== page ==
On July 1 the World Heritage Committee in Bahrain added the Stone Age site of Göbekli Tepe to the World Heritage List.
On the hill of Göbekli Tepe, stone pillars stand tall against the Turkish summer sky. People first came here more than 11.000 years ago. These men and women, who lived as hunters and gatherers, achieved a great deal with very little. Without metal tools, the highly skilled artisans of Göbekli Tepe carved the T-shaped pillars from the local limestone. These pillars – some of which were up to 5.5 metres high and weighed several tons – then found their way from the nearby quarry to the site, where the communities incorporated them into round-oval, semi-subterranean stone buildings. Fox, crane, boar, snake and scorpion arise from the light-coloured stone, leaving a vivid testimony of Neolithic art. For thousands of years, the monumental structures were forgotten, covered by a mound of earth and rubble. However, in 1994 researcher Klaus Schmidt recognised the importance of the place. A Turkish-German collaboration of archaeologists undertook first excavations at Göbekli Tepe. Today, the stone buildings still stand where they were once erected – in the hilly landscape of south-eastern Turkey.
In a climatised hall in Bahrain, archaeologist Dr Lee Clare of the German Archaeological Institute awaits the verdict of the UNESCO World Heritage Committee. Every year the Committee selects the sites to be included in the World Heritage List. In 2018 the representatives from 21 State Parties meet for the 42nd time. Dr Clare coordinates the international team of archaeologists that investigate Göbekli Tepe and has worked together with the State Party of Turkey on the application process. Over the past two decades, research at Göbekli Tepe has seen the successful collaboration of German archaeologists with the Turkish authorities, first and foremost the General Directorate of Cultural Heritage and Museums, Ministry of Culture and Tourism of Turkey and the Şanlıurfa Museum. Current research at the site is undertaken in the frame of a DFG [Deutsche Forschungsgemeinschaft] long-term funding project.
“We’re extremely pleased that we can make an active contribution to the Turkish UNESCO nomination of Göbekli Tepe. The significance of the site for our understanding of the Neolithic transition in this key area of the Fertile Crescent can’t be stressed enough,” says Lee Clare.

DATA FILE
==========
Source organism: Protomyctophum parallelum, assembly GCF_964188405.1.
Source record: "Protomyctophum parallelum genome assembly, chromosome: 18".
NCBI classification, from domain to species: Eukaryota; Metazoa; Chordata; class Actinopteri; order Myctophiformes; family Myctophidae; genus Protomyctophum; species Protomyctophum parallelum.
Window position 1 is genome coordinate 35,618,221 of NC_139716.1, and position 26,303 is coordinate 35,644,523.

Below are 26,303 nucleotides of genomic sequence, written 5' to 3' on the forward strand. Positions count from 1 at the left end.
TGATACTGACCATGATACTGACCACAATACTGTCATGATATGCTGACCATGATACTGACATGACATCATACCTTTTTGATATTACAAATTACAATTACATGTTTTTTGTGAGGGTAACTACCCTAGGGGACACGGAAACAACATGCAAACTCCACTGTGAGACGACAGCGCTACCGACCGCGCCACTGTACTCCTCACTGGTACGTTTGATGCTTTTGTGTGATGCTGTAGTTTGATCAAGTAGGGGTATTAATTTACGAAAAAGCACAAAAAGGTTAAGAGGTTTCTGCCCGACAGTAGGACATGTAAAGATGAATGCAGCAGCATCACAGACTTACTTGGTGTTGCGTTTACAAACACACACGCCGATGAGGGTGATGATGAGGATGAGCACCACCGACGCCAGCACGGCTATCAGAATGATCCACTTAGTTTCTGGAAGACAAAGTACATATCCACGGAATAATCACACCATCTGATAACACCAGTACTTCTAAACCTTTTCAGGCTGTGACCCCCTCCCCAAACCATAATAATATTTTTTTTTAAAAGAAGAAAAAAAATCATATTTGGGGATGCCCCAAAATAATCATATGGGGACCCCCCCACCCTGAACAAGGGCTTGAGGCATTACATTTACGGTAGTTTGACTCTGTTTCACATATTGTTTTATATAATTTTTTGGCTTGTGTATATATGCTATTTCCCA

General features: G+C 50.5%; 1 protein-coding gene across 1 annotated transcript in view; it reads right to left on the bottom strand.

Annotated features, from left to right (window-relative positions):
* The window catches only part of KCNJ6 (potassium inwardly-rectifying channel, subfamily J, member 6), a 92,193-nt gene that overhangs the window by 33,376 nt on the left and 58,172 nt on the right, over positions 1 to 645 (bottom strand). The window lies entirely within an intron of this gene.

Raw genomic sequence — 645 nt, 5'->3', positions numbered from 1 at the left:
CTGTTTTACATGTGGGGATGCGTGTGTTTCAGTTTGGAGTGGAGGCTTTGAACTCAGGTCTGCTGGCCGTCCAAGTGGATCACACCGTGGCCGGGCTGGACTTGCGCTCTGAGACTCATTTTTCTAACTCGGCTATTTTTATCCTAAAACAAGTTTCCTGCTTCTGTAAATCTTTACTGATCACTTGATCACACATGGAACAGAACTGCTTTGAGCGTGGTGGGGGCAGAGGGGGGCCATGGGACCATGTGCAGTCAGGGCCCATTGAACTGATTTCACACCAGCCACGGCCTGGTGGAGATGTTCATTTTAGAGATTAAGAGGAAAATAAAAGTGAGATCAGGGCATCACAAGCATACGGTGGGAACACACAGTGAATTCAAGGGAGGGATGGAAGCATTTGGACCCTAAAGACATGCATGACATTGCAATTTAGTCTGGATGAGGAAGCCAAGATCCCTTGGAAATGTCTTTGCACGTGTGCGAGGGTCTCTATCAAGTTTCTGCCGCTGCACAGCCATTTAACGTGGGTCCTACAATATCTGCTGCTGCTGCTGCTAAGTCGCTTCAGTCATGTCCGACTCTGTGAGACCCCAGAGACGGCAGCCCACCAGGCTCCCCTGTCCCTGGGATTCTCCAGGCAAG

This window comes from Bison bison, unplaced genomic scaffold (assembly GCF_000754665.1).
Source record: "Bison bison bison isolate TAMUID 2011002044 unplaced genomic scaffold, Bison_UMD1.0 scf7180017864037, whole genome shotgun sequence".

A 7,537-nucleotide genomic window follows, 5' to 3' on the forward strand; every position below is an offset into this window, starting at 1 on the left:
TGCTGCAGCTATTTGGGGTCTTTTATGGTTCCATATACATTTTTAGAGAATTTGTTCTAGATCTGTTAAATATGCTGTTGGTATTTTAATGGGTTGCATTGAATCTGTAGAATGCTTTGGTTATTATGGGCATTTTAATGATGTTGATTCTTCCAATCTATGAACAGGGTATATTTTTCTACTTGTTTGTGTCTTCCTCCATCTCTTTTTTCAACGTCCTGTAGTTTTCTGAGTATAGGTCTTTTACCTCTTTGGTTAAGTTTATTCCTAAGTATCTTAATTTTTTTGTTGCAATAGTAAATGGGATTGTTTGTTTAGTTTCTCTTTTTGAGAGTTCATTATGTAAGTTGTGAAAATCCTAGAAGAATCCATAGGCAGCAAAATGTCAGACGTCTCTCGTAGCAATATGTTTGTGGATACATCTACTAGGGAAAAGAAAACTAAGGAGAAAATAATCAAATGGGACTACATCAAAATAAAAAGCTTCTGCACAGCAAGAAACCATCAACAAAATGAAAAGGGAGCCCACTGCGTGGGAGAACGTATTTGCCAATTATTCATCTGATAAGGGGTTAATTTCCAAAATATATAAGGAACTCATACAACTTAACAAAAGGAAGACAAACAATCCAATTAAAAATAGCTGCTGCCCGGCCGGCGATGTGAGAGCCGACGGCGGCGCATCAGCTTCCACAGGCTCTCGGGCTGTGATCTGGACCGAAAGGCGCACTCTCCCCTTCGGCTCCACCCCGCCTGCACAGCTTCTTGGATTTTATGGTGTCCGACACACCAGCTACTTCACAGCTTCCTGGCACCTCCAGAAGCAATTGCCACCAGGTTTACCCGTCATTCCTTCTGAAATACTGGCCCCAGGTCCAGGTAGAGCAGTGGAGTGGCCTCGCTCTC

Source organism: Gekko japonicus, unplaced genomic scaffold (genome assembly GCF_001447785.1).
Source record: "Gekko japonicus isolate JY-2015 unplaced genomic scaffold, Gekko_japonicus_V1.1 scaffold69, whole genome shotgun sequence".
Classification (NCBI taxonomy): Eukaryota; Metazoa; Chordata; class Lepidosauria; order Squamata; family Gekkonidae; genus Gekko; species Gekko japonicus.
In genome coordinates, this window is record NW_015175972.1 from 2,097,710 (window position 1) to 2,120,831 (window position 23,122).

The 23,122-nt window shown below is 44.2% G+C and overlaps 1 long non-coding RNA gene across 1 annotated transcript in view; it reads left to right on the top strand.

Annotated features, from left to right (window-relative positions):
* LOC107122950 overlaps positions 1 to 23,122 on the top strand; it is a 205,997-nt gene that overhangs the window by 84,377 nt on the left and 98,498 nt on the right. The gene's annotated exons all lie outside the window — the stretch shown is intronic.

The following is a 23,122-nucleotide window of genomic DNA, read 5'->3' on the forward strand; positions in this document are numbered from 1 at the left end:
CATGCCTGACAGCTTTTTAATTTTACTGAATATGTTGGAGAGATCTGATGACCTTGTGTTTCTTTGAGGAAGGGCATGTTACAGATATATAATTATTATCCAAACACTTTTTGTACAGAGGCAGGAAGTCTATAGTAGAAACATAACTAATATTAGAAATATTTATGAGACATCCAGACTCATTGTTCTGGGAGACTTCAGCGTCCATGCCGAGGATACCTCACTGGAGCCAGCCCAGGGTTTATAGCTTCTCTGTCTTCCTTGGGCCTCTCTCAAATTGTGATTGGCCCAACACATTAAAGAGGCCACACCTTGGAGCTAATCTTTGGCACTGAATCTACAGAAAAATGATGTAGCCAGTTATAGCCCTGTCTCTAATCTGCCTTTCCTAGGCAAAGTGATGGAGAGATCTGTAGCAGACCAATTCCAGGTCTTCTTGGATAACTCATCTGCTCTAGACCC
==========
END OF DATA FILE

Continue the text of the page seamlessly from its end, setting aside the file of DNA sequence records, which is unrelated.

The mound of Göbekli Tepe. View from south | © Klaus Schmidt, DAI.
Göbekli Tepe – A site of Outstanding Universal Value
Dr Clare knows that it is a long process to build a good case that stands up to scrutiny. The ‘Outstanding Universal Value’ of a cultural heritage site must be recognisable. A convincing management plan is also one of the criteria of the UNESCO. World Heritage Committee. During the last 20 years, the team of archaeologists has carefully uncovered just enough of Göbekli Tepe to gain an insight into the possible functions of the site and its significance for contemporaneous hunter-gatherer communities. Two permanent shelters now protect the Neolithic T-pillars, walls and terrazzo floors from wind and weather. The aim of the archaeologists is not only to gain a better understanding of the past but to preserve the site for future generations.
The efforts first paid out in 2011, when UNESCO included Göbekli Tepe in the World Heritage Tentative List. Now it will be decided if the application of the Turkish State Party is successful. A site benefits from the World Heritage status in various ways. The prestige often helps raise awareness for heritage preservation, resulting in a higher level of protection and conservation at the site. The State Party of Turkey might also receive financial and consulting assistance from UNESCO to support activities for the preservation of Göbekli Tepe.
Göbekli Tepe is a World Heritage Site
Finally, it is announced: Göbekli Tepe is added to the World Heritage List! The representatives of the Turkish State Party and Lee Clare are pleased. The UNESCO acknowledges that Göbekli Tepe “represents a masterpiece of human creative genius”. The site “exhibits an important interchange of human values” and “is an outstanding example of an architectural ensemble which illustrates a significant stage in human history.”
“When Klaus Schmidt initiated excavations at Göbekli Tepe in the mid-1990s, there was practically no indication of the significance that this site held for us and future generations. The OUV [outstanding universal value] of Göbekli Tepe is undisputed. But it’s not only an important site for us archaeologists. It’s a crucial site in World history, and its inscription on the World Heritage List will underline this fact”.
What has been evident to archaeologists and thousands of visitors to the site for a long time is now official: Göbekli Tepe is of outstanding universal value to the shared cultural heritage of all people.
Image: View of Göbekli Tepe’s so-called main excavation area, Enclosure D in the front | © N. Becker, DAI.
Author: Eva Götting